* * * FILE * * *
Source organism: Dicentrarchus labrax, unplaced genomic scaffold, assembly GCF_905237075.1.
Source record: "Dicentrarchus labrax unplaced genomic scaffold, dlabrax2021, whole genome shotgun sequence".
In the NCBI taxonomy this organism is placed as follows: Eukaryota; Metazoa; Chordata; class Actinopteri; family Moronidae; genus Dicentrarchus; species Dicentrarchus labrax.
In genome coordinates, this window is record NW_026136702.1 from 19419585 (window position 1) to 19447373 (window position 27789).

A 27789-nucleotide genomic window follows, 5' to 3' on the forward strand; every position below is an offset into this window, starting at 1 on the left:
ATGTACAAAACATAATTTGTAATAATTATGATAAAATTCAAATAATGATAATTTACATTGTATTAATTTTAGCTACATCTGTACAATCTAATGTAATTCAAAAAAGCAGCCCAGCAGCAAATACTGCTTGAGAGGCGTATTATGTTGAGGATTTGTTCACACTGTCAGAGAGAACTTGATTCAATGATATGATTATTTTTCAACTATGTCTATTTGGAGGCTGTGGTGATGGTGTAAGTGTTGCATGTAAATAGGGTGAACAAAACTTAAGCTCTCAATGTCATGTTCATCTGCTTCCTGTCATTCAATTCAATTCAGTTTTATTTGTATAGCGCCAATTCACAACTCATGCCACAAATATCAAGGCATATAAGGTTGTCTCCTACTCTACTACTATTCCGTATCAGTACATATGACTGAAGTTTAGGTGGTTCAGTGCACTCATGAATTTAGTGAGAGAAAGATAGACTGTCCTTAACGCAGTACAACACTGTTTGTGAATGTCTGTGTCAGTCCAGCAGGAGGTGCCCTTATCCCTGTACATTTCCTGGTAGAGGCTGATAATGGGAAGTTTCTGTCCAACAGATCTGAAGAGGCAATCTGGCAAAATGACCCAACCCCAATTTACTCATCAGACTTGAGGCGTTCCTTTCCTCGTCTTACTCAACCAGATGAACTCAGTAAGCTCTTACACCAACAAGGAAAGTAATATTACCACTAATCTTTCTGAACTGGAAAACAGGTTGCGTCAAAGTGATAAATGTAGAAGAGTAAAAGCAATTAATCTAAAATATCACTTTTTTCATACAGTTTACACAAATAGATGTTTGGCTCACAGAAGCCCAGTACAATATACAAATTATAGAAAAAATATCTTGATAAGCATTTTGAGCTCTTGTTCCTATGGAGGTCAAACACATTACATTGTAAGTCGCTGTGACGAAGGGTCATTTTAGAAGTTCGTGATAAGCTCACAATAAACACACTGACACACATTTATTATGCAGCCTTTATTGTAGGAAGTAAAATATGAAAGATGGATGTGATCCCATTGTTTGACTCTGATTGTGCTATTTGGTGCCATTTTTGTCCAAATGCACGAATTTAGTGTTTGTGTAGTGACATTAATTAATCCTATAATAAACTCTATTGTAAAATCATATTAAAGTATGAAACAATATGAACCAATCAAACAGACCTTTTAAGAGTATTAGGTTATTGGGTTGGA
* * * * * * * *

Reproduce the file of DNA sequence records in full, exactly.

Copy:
Source organism: Dicentrarchus labrax, unplaced genomic scaffold, assembly GCF_905237075.1.
Source record: "Dicentrarchus labrax unplaced genomic scaffold, dlabrax2021, whole genome shotgun sequence".
In the NCBI taxonomy this organism is placed as follows: Eukaryota; Metazoa; Chordata; class Actinopteri; family Moronidae; genus Dicentrarchus; species Dicentrarchus labrax.
In genome coordinates, this window is record NW_026136702.1 from 19419585 (window position 1) to 19447373 (window position 27789).

A 27789-nucleotide genomic window follows, 5' to 3' on the forward strand; every position below is an offset into this window, starting at 1 on the left:
ATGTACAAAACATAATTTGTAATAATTATGATAAAATTCAAATAATGATAATTTACATTGTATTAATTTTAGCTACATCTGTACAATCTAATGTAATTCAAAAAAGCAGCCCAGCAGCAAATACTGCTTGAGAGGCGTATTATGTTGAGGATTTGTTCACACTGTCAGAGAGAACTTGATTCAATGATATGATTATTTTTCAACTATGTCTATTTGGAGGCTGTGGTGATGGTGTAAGTGTTGCATGTAAATAGGGTGAACAAAACTTAAGCTCTCAATGTCATGTTCATCTGCTTCCTGTCATTCAATTCAATTCAGTTTTATTTGTATAGCGCCAATTCACAACTCATGCCACAAATATCAAGGCATATAAGGTTGTCTCCTACTCTACTACTATTCCGTATCAGTACATATGACTGAAGTTTAGGTGGTTCAGTGCACTCATGAATTTAGTGAGAGAAAGATAGACTGTCCTTAACGCAGTACAACACTGTTTGTGAATGTCTGTGTCAGTCCAGCAGGAGGTGCCCTTATCCCTGTACATTTCCTGGTAGAGGCTGATAATGGGAAGTTTCTGTCCAACAGATCTGAAGAGGCAATCTGGCAAAATGACCCAACCCCAATTTACTCATCAGACTTGAGGCGTTCCTTTCCTCGTCTTACTCAACCAGATGAACTCAGTAAGCTCTTACACCAACAAGGAAAGTAATATTACCACTAATCTTTCTGAACTGGAAAACAGGTTGCGTCAAAGTGATAAATGTAGAAGAGTAAAAGCAATTAATCTAAAATATCACTTTTTTCATACAGTTTACACAAATAGATGTTTGGCTCACAGAAGCCCAGTACAATATACAAATTATAGAAAAAATATCTTGATAAGCATTTTGAGCTCTTGTTCCTATGGAGGTCAAACACATTACATTGTAAGTCGCTGTGACGAAGGGTCATTTTAGAAGTTCGTGATAAGCTCACAATAAACACACTGACACACATTTATTATGCAGCCTTTATTGTAGGAAGTAAAATATGAAAGATGGATGTGATCCCATTGTTTGACTCTGATTGTGCTATTTGGTGCCATTTTTGTCCAAATGCACGAATTTAGTGTTTGTGTAGTGACATTAATTAATCCTATAATAAACTCTATTGTAAAATCATATTAAAGTATGAAACAATATGAACCAATCAAACAGACCTTTTAAGAGTATTAGGTTATTGGGTTGGA